Putting the Medicine in Regenerative Medicine
The translation and commercialisation of medicines and technologies is a long and complex process that can cost billions of dollars. While these advances have the potential to disrupt industries and improve the quality of life for patients, only a small fraction of these ever “escape” the laboratory and fulfil their potential.
Identifying market applications in the early stages of research is essential for developing a successful treatment. This means putting “users” at the centre of thinking and design. While patients are the “end users” of novel medicines and technologies, doctors also play a crucial role in this process. To ensure widespread adoption, doctors need to be comfortable prescribing and administering new medicines and technologies to patients.
To this end, ARMI is excited to welcome Dr Meroula Richardson and Dr Patrick Hughes, two clinicians with extensive experience in clinical medicine, to the ARMI Leadership Advisory Board (ARMILAB). Both Meroula and Patrick will be able to provide a doctor’s perspective and valuable insight to ARMI researchers on the application and translation of their projects.
Dr Patrick Hughes graduated from Monash Medical School in 1977 with a medical specialisation in anaesthesia. In addition to Patrick’s practical experience, ranging from paediatrics to major reconstructive airway surgeries in both Australia and the UK, he has also contributed to anaesthesiology research with 15 publications. Dr Meroula Richardson, on the other hand, is a cardiologist with 35 years of experience in practising procedural clinical medicine. She has travelled worldwide and made connections with doctors, cardiac researchers and patients from London to rural outreach clinics in Bairnsdale.
A considerable part of a doctor’s role is to communicate with their patients and make medical plans for them. Very few understand a patient’s needs more than doctors. With extensive experience in clinical medicine, Patrick and Meroula have connected with thousands of patients. They can bring insightful advice from a clinician’s perspective on any potential issues in the early stages of research and development at ARMI. The definition of a “good drug” can be very different in the eyes of an academic researcher compared to that of a doctor. While researchers often place greater value on potency and efficacy, doctors must consider many other factors, including patients’ quality of life, regimen and compliance, and any potential risks or side effects.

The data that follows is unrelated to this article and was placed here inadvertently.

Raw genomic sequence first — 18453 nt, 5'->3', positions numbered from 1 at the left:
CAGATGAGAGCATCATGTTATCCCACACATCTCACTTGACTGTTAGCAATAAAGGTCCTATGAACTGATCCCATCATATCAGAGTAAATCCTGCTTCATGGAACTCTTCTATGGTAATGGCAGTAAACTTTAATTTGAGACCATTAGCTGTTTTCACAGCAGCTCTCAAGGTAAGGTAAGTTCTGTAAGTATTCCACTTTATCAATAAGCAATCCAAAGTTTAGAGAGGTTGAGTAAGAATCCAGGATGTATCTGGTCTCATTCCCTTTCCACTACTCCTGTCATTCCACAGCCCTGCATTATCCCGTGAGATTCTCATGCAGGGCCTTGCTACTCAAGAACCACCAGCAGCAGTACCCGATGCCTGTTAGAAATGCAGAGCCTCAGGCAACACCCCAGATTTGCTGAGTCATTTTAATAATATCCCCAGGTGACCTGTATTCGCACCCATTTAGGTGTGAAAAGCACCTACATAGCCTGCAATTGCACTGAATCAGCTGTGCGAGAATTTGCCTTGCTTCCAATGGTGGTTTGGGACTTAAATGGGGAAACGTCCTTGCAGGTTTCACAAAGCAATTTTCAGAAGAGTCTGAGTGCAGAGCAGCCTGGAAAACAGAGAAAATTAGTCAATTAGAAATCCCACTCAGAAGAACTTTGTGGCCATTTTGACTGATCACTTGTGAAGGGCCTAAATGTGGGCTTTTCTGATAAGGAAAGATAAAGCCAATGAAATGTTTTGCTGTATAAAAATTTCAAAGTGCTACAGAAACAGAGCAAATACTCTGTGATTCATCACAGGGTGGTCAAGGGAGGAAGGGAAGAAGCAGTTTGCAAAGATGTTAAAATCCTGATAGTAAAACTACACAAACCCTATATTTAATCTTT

By considering all user groups, from patients to doctors and nurses, ARMI is embracing a human-centred design approach and joining the innovative frontier of the biomedical research sector. Doing so can avoid failures and pitfalls. Indeed, the failure of the influenza inhaler drug Relenza was considered one of the biggest flops in the pharmaceutical industry due to a lack of market sensitivity. In 1999, when Relenza was first developed and approved, it was seen as a breakthrough influenza drug as it was found to reduce flu duration by 25-30% and severity of symptoms by as much as 40%. However, the drug’s efficacy depends largely on the ability of the patient to use the inhaler properly and its window of efficacy of 48 hours, meaning it must be started within two days of having flu symptoms. The failure of Relenza was mainly due to the lack of consideration of user needs during the stage of research and development. Most patients prefer a tablet over other administration pathways, and taking the drug during the short efficacy window was impractical, especially for people living in rural areas.
With a number of projects from ARMI’s regenerative medicine research program nearing commercialisation, now is the time to prepare for the future. With the Victorian Heart Hospital, Australia’s first hospital dedicated to cardiac care, due to be completed this year at the Monash University Clayton campus, and having Meroula and Patrick as part of ARMILAB, ARMI is geared towards further enhancing its clinical linkages.
“At ARMI, we have talent and input from industry and the academic and healthcare sectors. The insights provided at the interface between these makes commercialisation and adoption of new medicines and technologies possible,” said Silvio Tiziani, the Director of External Strategy and Planning at ARMI.